If You Build It They Will Come
Why sacrificing artistic integrity for good branding is bullshit
There are more people trying to “make it” as artists now more than ever. If you live in a city with an unusually high concentration of creative types such as Nashville, Los Angeles, or New York, then you have probably experienced this firsthand. Living in Nashville myself, a lot of my friends are aspiring musicians, photographers, filmmakers, and producers, and I’m sure that most of their friends probably fall into at least two of those categories as well. Competition is fierce in places like Nashville, especially for songwriters– there are a ton of people here trying to stand out from the crowd. Everybody is trying their hardest to be noticed in a number of different ways, one of which, inevitably, is good branding.
If you talk to any artist manager or business-savvy artist who knows what they’re doing, they will all tell you that building a successful act is very similar to building a brand, or, starting a business. And they aren’t wrong; developing a successful act is a lot about building a strong brand. But developing a successful act is a little bit more than that– it’s not the same as building a brand for coffee or computers. After all, we’re talking about art here, not artisan lattes.
It is true that branding is highly effective (and necessary, to some extent) for differentiating yourself from others, but if you or your management staff comes to the point where you care more about your brand as an artist than you do about creating original, valuable art, then it’s time to reassess your priorities. If you are building your career as an artist around a brand image rather than good music, you’re wasting your time as well as other people’s time. Branding is good for helping you stand out, but it can only leverage so much power. Do you really want to stand out? Strive for excellence. At the end of the day, people will remember you the most for how incredible your art is, not for how “aesthetically pleasing” your band logo is– and you’ll be able to sleep much better, too.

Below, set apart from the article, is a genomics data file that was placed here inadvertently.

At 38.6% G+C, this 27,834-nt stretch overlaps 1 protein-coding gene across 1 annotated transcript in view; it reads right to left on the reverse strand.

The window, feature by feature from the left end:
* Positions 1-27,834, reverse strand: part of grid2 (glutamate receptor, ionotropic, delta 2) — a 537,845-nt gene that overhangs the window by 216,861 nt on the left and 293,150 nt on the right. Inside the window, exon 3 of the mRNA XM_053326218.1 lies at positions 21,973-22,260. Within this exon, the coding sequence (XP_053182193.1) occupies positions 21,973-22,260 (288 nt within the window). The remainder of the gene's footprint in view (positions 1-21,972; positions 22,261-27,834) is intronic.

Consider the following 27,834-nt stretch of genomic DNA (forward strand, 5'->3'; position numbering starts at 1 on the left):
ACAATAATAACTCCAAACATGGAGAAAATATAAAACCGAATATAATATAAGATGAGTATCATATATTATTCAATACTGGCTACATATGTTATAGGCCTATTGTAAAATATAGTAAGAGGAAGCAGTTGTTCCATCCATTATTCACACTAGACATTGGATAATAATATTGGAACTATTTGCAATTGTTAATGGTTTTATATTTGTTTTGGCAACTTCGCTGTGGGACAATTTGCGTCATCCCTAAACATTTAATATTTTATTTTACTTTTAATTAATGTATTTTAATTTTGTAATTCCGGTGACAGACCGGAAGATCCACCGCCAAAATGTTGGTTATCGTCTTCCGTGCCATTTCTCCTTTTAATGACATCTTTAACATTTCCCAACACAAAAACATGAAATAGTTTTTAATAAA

When you think about legendary artists such as Bob Dylan, The Beatles, Led Zeppelin, and Johnny Cash, what comes to mind? You probably think about classic songs that mean something to you, not the artist’s branding, though these artists certainly had distinct brand images. When we begin to approach art from the standpoint of building a brand and allow that to consume our focus, we commoditize our art and reduce it to a price tag on a shelf. Music is so much more than that.
Creating music from a business standpoint produces content. Creating music with excellence and honesty in mind creates art. The minute we start to think of music as “content” instead of art, we have succumbed to valuing branding over what is actually important– creating something of value that resonates with people. And if you aren’t creating something of value, something worthwhile, then what are you really after?
Great artists aren’t after fame, success, or fortune. Great artists are concerned with creating something meaningful, lasting, unique, and beautiful. While branding and marketing certainly do play essential parts in the career of any great artist, it can be very easy to allow those aspects of the craft to take center stage and to cloud our vision. The world may have more musicians than ever trying to “make it,” but what the world really needs is musicians working to become artists. That distinction makes all the difference, and your career will be better for it in the long run.